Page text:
When I was asked if I could demo how to handle different screen sizes and rotation in Android, I created a small project which I’d like to share here. You can find the complete repo at Github.
The demo uses Xamarin.Android and was built using the Compatibility Lib v4 to support Android’s navigation drawer layout. Fragments are used directly and not via the compatibility packages.
Navigation Drawer on a Nexus 7
If you are (like me) located in Germany but prefer to use the Google Developer Console in English, I encourage you to navigate to https://play.google.com/apps/publish/ now and then try to change your language settings. I’m waiting here…
You’re back? What do you mean, it’s not possible? Turns out you’re almost right. I talked to Google support and indeed there is nothing in the UI that would allow you to switch the language. However there’s a workaround. Just append “&hl=en” to the URL and you’re set!
Is it one of those rainy days where you sit in front of your Mac and would like to try out the latest and greatest Xamarin features like Xamarin.Forms and then Visual Studio refuses to connect to the Xamarin Build Host?
You did not change anything of course. It just stopped working over night. That’s what computers do to keep us busy. Your options: Xamarin support? Takes to long, so let’s resolve this all by ourselves.
Last year I spent some time on an iOS UIViewController subclass that can be used as a replacement for the common PIN or password/login screens we often see on mobile apps. It is inspired by the Windows 8 Picture Password feature.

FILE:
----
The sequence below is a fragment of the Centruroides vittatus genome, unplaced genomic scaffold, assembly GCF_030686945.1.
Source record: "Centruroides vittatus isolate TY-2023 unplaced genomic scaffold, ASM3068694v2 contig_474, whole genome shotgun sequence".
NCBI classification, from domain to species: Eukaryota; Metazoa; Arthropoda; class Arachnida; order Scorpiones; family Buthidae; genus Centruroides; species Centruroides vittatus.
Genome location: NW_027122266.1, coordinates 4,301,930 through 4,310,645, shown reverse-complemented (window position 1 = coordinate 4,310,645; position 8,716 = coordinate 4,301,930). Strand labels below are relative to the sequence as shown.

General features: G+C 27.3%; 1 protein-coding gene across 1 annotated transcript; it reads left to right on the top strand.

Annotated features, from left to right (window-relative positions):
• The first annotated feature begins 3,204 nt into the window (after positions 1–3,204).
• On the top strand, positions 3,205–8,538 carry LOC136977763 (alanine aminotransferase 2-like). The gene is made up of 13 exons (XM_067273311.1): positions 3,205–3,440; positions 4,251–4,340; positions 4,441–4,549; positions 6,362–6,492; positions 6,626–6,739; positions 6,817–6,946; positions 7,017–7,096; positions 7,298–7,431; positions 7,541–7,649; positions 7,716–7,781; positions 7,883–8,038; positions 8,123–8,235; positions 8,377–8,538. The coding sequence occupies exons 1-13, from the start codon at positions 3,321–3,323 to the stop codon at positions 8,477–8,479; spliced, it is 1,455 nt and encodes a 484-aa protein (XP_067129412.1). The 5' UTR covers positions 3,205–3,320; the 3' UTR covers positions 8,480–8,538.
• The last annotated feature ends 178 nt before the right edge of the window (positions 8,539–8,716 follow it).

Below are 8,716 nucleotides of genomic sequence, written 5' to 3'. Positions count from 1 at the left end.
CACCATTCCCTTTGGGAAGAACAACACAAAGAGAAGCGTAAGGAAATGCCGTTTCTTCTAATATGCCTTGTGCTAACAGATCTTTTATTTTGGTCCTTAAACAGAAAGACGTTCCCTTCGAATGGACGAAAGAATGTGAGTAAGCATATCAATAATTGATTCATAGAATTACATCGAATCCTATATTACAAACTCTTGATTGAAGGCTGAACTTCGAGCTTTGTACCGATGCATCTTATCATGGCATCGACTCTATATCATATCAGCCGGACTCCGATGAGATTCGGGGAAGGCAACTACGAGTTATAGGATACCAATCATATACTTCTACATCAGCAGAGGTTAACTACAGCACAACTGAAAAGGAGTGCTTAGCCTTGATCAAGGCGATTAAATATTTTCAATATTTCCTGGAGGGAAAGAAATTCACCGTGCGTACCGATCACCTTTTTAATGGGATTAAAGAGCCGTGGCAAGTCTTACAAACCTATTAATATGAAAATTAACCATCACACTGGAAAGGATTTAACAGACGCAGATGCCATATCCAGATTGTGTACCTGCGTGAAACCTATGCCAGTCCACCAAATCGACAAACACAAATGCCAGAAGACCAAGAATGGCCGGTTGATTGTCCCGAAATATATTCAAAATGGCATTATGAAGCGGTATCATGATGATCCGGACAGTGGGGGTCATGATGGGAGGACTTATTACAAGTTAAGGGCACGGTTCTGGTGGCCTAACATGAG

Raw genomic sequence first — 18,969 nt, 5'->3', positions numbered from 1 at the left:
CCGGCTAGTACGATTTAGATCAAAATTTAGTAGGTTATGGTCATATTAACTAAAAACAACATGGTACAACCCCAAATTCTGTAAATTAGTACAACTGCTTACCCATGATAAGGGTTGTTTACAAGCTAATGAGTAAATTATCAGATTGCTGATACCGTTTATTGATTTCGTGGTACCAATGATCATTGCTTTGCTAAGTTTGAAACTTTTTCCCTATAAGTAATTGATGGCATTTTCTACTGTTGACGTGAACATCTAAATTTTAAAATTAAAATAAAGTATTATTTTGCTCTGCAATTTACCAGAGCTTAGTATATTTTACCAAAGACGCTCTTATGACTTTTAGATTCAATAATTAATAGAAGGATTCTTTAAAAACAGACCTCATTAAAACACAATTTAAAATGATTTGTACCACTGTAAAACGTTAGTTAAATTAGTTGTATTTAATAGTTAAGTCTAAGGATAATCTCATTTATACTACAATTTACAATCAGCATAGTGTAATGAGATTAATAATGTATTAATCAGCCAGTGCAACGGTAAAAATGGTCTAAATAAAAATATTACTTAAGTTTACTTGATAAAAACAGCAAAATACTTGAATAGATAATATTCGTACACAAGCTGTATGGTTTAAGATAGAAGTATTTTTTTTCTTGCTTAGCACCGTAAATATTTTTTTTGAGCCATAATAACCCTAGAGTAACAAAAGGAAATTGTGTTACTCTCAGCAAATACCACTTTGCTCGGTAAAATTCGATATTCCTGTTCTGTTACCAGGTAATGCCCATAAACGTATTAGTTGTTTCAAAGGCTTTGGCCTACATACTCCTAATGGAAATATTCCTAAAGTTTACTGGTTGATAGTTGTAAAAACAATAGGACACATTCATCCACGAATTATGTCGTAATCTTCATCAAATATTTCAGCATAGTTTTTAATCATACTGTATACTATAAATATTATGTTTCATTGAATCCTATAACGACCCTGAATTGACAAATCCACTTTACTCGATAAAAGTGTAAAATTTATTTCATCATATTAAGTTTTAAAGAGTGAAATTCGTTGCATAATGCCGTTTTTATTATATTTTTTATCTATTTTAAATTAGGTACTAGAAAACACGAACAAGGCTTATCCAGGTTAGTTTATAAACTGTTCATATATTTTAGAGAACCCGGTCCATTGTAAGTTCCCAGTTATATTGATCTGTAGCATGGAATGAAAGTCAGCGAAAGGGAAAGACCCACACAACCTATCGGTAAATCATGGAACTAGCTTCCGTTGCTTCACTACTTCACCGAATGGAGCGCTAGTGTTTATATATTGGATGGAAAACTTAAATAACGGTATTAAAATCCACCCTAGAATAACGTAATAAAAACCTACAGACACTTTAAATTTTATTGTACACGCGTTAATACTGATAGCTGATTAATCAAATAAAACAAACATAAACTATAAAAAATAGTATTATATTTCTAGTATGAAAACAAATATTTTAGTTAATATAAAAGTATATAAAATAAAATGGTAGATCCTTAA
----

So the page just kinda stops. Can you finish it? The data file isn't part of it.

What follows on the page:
Today, I’ve been talking to some fellow instructors at Xamarin University about designing good touch interfaces and that reminded my of my project. So I thought, I’d create a small blog post about it. It’s all free and available on Github. Read here, if you are interested in the details.
Define a gesture – draw with fire!
Sometimes you might want to add a UITextView as a subview to your layout, give it a specific width, assign some textual content to it and then make the text view exactly so high that it won’t scroll.
Back in the good old days of iOS6 one would just set the Frame size to the ContentSize of the UITextView. Done. But this does not work any longer on iOS7.
Recently I ran into some problems with iOS provisioning profiles while using Visual Studio for Xamarin. Some profiles wouldn’t show up and in the end I got super confused and started to wonder:
- I’m inside Visual Studio here on a Windows machine and it shows me a list of profiles. Where do they come from?
There is Xamarin Studio on the Mac (the build host) and it also has a list of profiles. In addition it allows me to log in to my Apple developer account.
- And we have Xcode. Guess what: provisioning profiles there, too and also a login dialog.
In the good old days, everything related to profiles was managed in the Xcode Organizer. Then Apple decided to strip Organizer down to the bare minimum and include everything into Xcode’s preferences.
Post has been updated because of changes in Xamarin Studio
These days at school, chances are high that your first contact with programming was with C#, just like it was C, C++ or Java years before. Maybe you made some “Hello World!” application for the text console or used WPF to “design” your UI and then do something on a button’s click. That’s all fascinating but you don’t really see why you would put further effort into this. And so the basic C# knowledge sits there in the back of your head, waiting to be resurrected.
Hello, World! – I am a software developer